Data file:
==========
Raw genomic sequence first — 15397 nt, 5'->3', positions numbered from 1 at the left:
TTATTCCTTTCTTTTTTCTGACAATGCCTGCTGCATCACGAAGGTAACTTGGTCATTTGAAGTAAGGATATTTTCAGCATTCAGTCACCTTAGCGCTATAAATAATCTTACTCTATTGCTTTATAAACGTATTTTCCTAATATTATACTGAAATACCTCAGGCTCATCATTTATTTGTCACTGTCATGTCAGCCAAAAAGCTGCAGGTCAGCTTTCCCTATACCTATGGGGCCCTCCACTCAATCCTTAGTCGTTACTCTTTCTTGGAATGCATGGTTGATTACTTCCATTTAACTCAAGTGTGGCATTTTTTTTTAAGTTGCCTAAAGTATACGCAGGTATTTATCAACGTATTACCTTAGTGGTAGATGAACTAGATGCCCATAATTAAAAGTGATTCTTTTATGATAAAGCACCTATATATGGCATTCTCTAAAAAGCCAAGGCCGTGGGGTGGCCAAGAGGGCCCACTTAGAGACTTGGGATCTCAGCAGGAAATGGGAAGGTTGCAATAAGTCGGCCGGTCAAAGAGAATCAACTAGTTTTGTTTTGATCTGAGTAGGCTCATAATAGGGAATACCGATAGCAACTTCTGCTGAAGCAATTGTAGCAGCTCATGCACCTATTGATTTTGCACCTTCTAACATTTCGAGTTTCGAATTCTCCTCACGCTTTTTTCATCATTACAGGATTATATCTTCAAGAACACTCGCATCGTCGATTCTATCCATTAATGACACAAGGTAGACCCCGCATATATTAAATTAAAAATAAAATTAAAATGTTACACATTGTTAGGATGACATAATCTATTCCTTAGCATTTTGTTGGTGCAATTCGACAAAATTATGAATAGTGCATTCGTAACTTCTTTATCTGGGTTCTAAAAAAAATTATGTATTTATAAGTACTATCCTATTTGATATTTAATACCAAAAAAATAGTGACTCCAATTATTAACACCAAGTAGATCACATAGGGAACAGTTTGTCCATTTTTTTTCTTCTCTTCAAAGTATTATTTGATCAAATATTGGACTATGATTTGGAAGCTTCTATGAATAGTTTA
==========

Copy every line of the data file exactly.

Raw genomic sequence first — 15397 nt, 5'->3', positions numbered from 1 at the left:
TTATTCCTTTCTTTTTTCTGACAATGCCTGCTGCATCACGAAGGTAACTTGGTCATTTGAAGTAAGGATATTTTCAGCATTCAGTCACCTTAGCGCTATAAATAATCTTACTCTATTGCTTTATAAACGTATTTTCCTAATATTATACTGAAATACCTCAGGCTCATCATTTATTTGTCACTGTCATGTCAGCCAAAAAGCTGCAGGTCAGCTTTCCCTATACCTATGGGGCCCTCCACTCAATCCTTAGTCGTTACTCTTTCTTGGAATGCATGGTTGATTACTTCCATTTAACTCAAGTGTGGCATTTTTTTTTAAGTTGCCTAAAGTATACGCAGGTATTTATCAACGTATTACCTTAGTGGTAGATGAACTAGATGCCCATAATTAAAAGTGATTCTTTTATGATAAAGCACCTATATATGGCATTCTCTAAAAAGCCAAGGCCGTGGGGTGGCCAAGAGGGCCCACTTAGAGACTTGGGATCTCAGCAGGAAATGGGAAGGTTGCAATAAGTCGGCCGGTCAAAGAGAATCAACTAGTTTTGTTTTGATCTGAGTAGGCTCATAATAGGGAATACCGATAGCAACTTCTGCTGAAGCAATTGTAGCAGCTCATGCACCTATTGATTTTGCACCTTCTAACATTTCGAGTTTCGAATTCTCCTCACGCTTTTTTCATCATTACAGGATTATATCTTCAAGAACACTCGCATCGTCGATTCTATCCATTAATGACACAAGGTAGACCCCGCATATATTAAATTAAAAATAAAATTAAAATGTTACACATTGTTAGGATGACATAATCTATTCCTTAGCATTTTGTTGGTGCAATTCGACAAAATTATGAATAGTGCATTCGTAACTTCTTTATCTGGGTTCTAAAAAAAATTATGTATTTATAAGTACTATCCTATTTGATATTTAATACCAAAAAAATAGTGACTCCAATTATTAACACCAAGTAGATCACATAGGGAACAGTTTGTCCATTTTTTTTCTTCTCTTCAAAGTATTATTTGATCAAATATTGGACTATGATTTGGAAGCTTCTATGAATAGTTTA